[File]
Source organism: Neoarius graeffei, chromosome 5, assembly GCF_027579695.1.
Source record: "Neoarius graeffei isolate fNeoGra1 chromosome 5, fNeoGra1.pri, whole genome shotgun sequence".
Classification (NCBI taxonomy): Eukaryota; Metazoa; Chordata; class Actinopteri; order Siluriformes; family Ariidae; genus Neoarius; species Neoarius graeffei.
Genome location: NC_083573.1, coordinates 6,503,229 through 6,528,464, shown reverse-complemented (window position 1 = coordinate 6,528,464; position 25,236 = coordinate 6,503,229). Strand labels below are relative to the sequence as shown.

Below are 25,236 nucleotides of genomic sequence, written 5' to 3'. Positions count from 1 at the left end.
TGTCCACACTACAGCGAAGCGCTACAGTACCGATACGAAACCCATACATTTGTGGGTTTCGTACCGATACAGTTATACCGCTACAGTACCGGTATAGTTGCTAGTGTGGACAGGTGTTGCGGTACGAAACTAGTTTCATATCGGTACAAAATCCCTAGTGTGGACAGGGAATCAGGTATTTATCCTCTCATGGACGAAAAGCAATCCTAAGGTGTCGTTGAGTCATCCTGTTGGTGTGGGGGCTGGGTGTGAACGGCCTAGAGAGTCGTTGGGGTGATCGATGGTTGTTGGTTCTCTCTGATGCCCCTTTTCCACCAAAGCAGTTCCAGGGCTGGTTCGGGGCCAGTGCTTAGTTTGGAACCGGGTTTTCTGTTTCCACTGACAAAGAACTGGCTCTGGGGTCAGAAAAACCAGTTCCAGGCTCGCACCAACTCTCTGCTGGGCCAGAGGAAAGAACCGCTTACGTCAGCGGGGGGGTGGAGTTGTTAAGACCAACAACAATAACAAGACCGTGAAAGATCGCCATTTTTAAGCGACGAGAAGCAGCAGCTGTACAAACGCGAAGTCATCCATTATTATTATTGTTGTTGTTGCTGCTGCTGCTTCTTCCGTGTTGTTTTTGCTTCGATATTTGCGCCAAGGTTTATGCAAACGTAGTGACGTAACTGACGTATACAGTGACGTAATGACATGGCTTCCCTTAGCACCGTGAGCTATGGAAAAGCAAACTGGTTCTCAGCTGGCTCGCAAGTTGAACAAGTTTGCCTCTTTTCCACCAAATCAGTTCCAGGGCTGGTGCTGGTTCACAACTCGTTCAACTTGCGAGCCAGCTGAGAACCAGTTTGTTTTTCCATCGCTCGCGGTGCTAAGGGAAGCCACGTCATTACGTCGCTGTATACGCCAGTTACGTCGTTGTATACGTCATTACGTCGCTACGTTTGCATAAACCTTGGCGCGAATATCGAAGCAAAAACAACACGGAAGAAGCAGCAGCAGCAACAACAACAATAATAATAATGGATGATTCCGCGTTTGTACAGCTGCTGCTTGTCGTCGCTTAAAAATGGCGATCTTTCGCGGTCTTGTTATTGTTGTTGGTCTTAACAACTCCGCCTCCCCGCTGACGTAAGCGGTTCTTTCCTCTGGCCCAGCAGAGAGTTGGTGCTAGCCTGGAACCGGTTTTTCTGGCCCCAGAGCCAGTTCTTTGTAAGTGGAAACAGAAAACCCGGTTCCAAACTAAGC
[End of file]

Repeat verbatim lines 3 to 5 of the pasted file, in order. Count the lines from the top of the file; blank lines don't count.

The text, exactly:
Classification (NCBI taxonomy): Eukaryota; Metazoa; Chordata; class Actinopteri; order Siluriformes; family Ariidae; genus Neoarius; species Neoarius graeffei.
Genome location: NC_083573.1, coordinates 6,503,229 through 6,528,464, shown reverse-complemented (window position 1 = coordinate 6,528,464; position 25,236 = coordinate 6,503,229). Strand labels below are relative to the sequence as shown.

Below are 25,236 nucleotides of genomic sequence, written 5' to 3'. Positions count from 1 at the left end.